Lisa called about her marriage problems. She does not want to ask her husband to go to counseling with her because she thinks he won’t come. If he comes, he won’t change. So she asked us this horrible question:
“How long do I wait for my spouse to change before I end the marriage?”
All My Spouse’s Fault
One of the problems with her question is that it assumes that all the problems with her marriage are her spouse’s fault. It assumes that if her spouse would change, she would have a better and healthier marriage.
Except for cases where dangerous things are happening, the problems in the marriage are rarely one spouse’s fault. If either spouse has contributed in any way to the marriage problem, then they have some room to stand into their power, make different decisions and affect their marriage for good.
Permission to Divorce
Another problem with her questions is that it is seeking to gain permission from “experts” for divorcing her spouse. Sometimes someone will ask their pastor or priest. We think that this reason drives many of the spouses who seek counseling for their relationship without their spouse. It is a way to get permission from some “professional”.
The biblical answer is hardly ever what the person asking wants to hear. God meant for us to do life together forever and to work it out. Except for cases where dangerous things are happening, that is our typical response. If you want out without giving your marriage every chance it can have, then you should consider a Marriage Intensive. God has blessed us to save nine out of ten marriages on the brink of divorce using the Marriage Intensive.
What Can One Spouse Do?
One spouse can make a huge difference in their marriage. Instead of waiting, take action to create the marriage you truly want.
- Pray – Spend time in prayer for your marriage, for your spouse, and for yourself. Pray that God will open your eyes and give you direction about how you can take action to repair and strengthen your marriage. Pray for peace.
- Be Positive – Instead of reacting to your worse possible interpretation of your spouse’s behavior, decide that you will give your spouse the benefit of the doubt and treat them with respect and love.
- Appreciate – Looking for the good in the heart of your spouse does wonders for your bitterness and resentment. Perhaps that is why Jesus told us to pray for our enemies, because it changes our hearts. Find something to appreciate about your spouse every day and let them know.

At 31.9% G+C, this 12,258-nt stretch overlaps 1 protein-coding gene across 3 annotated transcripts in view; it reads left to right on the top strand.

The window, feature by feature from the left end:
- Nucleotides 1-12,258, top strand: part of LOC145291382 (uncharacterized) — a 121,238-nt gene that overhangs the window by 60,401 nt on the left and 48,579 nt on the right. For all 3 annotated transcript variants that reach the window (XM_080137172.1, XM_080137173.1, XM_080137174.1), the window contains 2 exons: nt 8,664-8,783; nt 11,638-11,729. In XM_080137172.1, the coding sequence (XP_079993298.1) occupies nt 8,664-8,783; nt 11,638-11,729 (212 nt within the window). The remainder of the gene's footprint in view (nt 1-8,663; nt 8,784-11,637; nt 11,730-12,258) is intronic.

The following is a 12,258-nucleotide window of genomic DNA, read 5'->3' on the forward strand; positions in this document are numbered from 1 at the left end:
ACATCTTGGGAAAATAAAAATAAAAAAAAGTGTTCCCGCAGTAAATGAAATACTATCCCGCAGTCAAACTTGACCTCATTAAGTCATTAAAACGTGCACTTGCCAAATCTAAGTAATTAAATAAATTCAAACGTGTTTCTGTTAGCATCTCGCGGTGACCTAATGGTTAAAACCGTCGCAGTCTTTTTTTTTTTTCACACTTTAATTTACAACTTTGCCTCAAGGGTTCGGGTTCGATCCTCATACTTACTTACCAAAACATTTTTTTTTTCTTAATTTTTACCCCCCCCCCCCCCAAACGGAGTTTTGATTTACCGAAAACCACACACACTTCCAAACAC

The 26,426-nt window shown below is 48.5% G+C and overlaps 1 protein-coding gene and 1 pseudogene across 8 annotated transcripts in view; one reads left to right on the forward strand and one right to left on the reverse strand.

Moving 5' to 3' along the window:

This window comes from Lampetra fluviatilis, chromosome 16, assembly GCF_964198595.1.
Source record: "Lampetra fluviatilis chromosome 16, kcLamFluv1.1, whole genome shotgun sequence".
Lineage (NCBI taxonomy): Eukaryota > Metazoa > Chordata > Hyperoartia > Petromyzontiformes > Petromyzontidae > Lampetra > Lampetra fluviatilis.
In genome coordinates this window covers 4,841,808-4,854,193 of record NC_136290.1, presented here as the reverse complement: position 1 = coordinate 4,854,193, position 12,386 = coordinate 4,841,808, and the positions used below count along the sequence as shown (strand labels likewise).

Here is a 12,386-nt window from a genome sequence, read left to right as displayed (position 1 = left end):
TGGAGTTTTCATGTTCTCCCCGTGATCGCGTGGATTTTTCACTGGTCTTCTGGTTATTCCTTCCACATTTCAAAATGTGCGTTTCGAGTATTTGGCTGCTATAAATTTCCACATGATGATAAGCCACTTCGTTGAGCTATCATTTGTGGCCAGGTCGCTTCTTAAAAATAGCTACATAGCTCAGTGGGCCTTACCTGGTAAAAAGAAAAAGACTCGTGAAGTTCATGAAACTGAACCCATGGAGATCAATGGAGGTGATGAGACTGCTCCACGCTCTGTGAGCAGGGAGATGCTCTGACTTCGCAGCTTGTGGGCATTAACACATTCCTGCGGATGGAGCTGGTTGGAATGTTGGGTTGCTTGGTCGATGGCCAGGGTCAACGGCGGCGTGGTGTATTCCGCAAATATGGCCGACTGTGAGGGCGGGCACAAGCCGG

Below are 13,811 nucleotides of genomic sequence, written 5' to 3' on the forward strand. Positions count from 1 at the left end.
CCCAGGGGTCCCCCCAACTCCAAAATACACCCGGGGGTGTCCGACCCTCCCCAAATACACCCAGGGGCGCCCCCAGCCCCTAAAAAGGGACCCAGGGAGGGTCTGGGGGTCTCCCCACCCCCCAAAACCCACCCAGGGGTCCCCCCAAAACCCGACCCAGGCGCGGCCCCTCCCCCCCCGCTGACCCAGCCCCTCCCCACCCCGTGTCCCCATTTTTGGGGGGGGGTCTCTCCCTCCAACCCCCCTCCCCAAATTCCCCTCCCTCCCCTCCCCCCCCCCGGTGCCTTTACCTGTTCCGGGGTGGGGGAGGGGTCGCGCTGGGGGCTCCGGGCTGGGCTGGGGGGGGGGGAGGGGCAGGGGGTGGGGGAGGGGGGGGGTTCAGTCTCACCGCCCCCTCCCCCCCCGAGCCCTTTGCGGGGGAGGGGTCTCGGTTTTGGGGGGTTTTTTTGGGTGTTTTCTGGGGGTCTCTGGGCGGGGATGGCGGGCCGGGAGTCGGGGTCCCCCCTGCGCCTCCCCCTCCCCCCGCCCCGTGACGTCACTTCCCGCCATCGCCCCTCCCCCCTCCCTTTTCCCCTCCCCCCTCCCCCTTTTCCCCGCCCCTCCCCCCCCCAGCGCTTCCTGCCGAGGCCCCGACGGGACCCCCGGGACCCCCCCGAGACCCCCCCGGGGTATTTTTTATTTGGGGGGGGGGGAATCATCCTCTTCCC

- Take Responsibility – Assess where you can take responsibility for anything that has helped set the relationship on its current track. Tell your spouse that you “take full responsibility for” whatever it was you did and offer an apology.
- Courageous Conversation – Use the Courageous Conversation Rules to finally have the discussion you have been needing to have with your spouse. If either of you becomes emotionally triggered, call a time out and return after you and your spouse are back to your senses.
- Get Help – Find competent help from a minister, Christian counselor or Christian Coach. If we can help you, give us a call at 281-949-8115.
What do you have to say?
We love to hear from readers. Have you ever wondered whether you should continue to wait on your spouse to change? Do you agree that a spouse who does marriage counseling without their spouse is really asking for permission to divorce? Have you ever tried any of the suggestions we offered for spouses who are contemplating ending their marriage? What other suggestions you would add to this article? Do you know someone you need to forward this article to?
This article was written by Roy and Devra Wooten, authors of “The Secret to a Lifetime Love”. Learn more at www.LifeTogetherForever.com © Roy and Devra Wooten 2016. All Rights Reserved. You may replicate this article as long as it is provided free to recipients and includes appropriate attribution. Written permission for other use may be obtained at Secret@LifeTogetherForever.com.